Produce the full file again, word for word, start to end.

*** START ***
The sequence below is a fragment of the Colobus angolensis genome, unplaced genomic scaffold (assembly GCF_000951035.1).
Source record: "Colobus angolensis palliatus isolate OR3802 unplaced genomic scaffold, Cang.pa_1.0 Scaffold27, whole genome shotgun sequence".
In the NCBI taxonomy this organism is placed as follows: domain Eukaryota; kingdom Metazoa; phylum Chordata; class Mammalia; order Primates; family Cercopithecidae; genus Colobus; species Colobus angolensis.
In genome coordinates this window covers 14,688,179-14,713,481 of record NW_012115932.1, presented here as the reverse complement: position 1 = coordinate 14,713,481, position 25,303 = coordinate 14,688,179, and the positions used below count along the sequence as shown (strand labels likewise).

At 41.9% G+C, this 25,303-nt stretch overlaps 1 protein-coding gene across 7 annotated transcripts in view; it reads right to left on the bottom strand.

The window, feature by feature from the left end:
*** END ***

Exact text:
The sequence below is a fragment of the Colobus angolensis genome, unplaced genomic scaffold (assembly GCF_000951035.1).
Source record: "Colobus angolensis palliatus isolate OR3802 unplaced genomic scaffold, Cang.pa_1.0 Scaffold27, whole genome shotgun sequence".
In the NCBI taxonomy this organism is placed as follows: domain Eukaryota; kingdom Metazoa; phylum Chordata; class Mammalia; order Primates; family Cercopithecidae; genus Colobus; species Colobus angolensis.
In genome coordinates this window covers 14,688,179-14,713,481 of record NW_012115932.1, presented here as the reverse complement: position 1 = coordinate 14,713,481, position 25,303 = coordinate 14,688,179, and the positions used below count along the sequence as shown (strand labels likewise).

At 41.9% G+C, this 25,303-nt stretch overlaps 1 protein-coding gene across 7 annotated transcripts in view; it reads right to left on the bottom strand.

The window, feature by feature from the left end: